Lynn Rother (Leuphana Universität, Lüneburg)
Driving L’Arlésienne: Transporting Paintings during National Socialism
Monika Dommann (Universität Zürich)
Handle with Special Care: The Art of Logistics

– Break –

Die Kunst der Logistik. Politische, ökologische und andere Herausforderungen
Paneldiskussion mit den Künstler*innen Anke Doberauer (Akademie der Bildenden Künste, München) und Andreas Greiner (Berlin), dem Registrar Luis Müller Philipp-Sohn (Museum Ludwig, Köln), dem Kunstlogistiker Thomas Schneider (Hasenkamp, Köln/Frechen) und der Kuratorin Stephanie Weber (Lehnbachhaus, München)
Moderation: Burcu Dogramaci und Ursula Ströbele


Burcu Dogramaci (Ludwig-Maximilians-Universität, München) and Ursula Ströbele (Zentralinstitut für Kunstgeschichte, München)
Welcome to day 2

Panel 3_ performing the making
This section is dedicated to the making of modern and contemporary art, looking at the relationship between art making, the time and place of making, local traditions and contemporary conditions. While in many cases art is still made behind the closed doors of the studio, there are also many examples in the history of the 20th century of cooperative and publicly visible, transparent and interactive art production in workshops, communities, actions and happenings. In these cases, the gesture of production often becomes an action that is exhibited at the same time.  
We are interested in all forms of art production that understand (performative) making as part of the work, e.g. networked (analogue/digital), cooperative and participatory art. This includes medialisations such as textual and visual documentations of art production, screening and broadcasting or artworks with animals, for which artists initiate the crucial preconditions of the setting and then leave it to the partially auto-generative work to ‘act‘ on its own. But also artistic positions which have recently been named as pioneering, especially for contemporary art and design in Africa (Making Africa, exh. Vitra Design Museum, 2015; Flow of Forms/Forms of Flow, ed. Kerstin Pinther/Alexandra Weigand, 2018).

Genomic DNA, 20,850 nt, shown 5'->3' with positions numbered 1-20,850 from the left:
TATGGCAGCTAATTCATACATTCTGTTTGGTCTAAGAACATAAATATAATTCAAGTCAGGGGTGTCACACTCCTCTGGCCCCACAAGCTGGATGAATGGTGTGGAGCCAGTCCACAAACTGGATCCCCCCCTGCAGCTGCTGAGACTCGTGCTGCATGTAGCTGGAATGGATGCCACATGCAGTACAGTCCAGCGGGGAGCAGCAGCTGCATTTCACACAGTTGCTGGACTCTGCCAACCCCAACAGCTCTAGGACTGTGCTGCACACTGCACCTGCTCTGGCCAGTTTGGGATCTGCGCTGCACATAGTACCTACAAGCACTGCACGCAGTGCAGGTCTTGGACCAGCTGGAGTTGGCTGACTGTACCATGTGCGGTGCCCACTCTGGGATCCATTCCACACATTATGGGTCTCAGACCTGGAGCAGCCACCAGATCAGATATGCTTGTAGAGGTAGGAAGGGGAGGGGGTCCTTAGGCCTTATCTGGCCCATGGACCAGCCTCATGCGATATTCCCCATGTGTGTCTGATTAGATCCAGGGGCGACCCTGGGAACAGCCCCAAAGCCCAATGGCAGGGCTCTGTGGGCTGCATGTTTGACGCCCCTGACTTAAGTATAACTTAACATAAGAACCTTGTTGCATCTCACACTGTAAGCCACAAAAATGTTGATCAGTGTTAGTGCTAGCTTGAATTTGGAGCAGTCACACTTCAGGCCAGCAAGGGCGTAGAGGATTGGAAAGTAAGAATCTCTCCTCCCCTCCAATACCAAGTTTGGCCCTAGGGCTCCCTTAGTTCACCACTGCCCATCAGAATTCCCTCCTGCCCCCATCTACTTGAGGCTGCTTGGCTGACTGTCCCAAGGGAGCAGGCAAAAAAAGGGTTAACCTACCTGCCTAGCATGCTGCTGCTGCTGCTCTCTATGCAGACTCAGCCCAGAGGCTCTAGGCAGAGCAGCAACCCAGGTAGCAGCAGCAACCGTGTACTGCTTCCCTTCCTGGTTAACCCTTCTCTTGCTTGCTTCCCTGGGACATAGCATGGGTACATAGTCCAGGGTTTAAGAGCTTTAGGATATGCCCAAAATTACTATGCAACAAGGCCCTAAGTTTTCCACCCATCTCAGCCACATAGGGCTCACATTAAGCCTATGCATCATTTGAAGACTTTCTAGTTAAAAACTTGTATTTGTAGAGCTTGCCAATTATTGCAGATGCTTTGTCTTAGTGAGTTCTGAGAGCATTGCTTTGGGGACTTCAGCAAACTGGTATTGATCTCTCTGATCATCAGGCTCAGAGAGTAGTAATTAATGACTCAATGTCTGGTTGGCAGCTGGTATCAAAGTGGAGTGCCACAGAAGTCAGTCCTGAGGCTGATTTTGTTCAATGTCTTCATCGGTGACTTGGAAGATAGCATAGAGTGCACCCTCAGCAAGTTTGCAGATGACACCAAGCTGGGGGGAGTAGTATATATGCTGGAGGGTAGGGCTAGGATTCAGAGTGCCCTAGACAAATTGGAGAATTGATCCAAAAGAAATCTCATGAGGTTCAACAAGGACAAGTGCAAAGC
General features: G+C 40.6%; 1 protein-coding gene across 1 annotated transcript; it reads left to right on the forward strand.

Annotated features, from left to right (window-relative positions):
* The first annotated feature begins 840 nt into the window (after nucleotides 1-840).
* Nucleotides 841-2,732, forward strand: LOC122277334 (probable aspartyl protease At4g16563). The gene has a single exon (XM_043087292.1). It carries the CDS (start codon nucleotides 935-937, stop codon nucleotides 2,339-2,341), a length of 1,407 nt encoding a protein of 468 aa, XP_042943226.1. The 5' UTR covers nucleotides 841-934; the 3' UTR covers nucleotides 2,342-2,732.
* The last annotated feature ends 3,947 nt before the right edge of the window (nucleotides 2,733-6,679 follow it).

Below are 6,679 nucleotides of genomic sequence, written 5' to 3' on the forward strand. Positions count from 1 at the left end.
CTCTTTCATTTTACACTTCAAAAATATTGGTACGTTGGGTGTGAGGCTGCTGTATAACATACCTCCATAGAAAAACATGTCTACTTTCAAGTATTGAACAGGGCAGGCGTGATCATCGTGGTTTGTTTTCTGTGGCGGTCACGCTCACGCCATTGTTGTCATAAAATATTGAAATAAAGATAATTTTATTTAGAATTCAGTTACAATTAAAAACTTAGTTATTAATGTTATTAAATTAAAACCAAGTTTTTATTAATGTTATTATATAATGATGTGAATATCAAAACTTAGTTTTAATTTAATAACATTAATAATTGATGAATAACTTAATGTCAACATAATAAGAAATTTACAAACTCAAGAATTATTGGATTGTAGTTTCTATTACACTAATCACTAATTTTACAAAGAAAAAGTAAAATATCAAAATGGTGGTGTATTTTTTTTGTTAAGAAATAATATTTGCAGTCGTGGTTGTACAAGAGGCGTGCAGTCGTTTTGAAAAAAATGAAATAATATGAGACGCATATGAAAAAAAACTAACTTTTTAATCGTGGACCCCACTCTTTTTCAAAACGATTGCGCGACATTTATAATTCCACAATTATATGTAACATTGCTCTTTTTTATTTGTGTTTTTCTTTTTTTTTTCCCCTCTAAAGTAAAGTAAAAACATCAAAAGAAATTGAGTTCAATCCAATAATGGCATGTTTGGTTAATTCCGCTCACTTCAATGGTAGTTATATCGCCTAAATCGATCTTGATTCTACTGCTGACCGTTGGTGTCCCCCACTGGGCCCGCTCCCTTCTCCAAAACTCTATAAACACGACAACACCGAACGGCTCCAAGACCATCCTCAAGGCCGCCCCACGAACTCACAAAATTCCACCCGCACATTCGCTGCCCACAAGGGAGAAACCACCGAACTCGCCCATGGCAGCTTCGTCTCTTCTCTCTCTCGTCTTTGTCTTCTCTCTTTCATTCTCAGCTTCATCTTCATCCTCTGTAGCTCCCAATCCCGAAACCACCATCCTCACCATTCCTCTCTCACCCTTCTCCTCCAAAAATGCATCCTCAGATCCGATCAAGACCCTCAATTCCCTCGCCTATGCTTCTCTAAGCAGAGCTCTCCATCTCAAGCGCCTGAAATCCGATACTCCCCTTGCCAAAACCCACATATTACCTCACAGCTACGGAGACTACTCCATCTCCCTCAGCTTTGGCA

Sophia Prinz (Zürcher Hochschule der Künste, Zürich)
The artist´s business or artistic research at the lower end of globalization

Zoe Zhang (China Design Museum, Hangzhou)
Popular magazines: A Cradle of China’s Modern Collage and Design

– Break –

Panel 4_invisible and overlooked structures of production
In a global world where growth, speed and circulation increases value, the flow of goods and digital data has become currency itself and mainly determines the market systems. Today, trade has moved from objects to immaterial production of data and continuous information exchange. These inherent supply chains and forced mobility are mainly provided by decentralized technologies, e.g. clouds, deep-sea data and fiber optic cables, server farms in ‘unknown‘ places and other modes of publicly invisible and overlooked infrastructures. This panel focuses not only on digital art, using the various possibilities of the Internet, social media platforms and other interfaces, but also on analogue art forms such as fax art, mail art or concept art, that leave behind established object aesthetics in favor of innovative forms of collective authorship. Questions of accessibility, algorithmic governmentality, control and power relations also need to be addressed here.

Inge Hinterwaldner (Karlsruher Institut für Technologie, Karlsruhe)
Software-based: how far does the fundament carry?

Barbara Preisig (Universität Zürich)
Calling the Clay

– End of workshop –

The workshop will take place via Zoom. No registration needed. You can join the Zoom meeting at the following link:
Meeting-ID: 856 5934 5839 | Password: 148258.

For further information: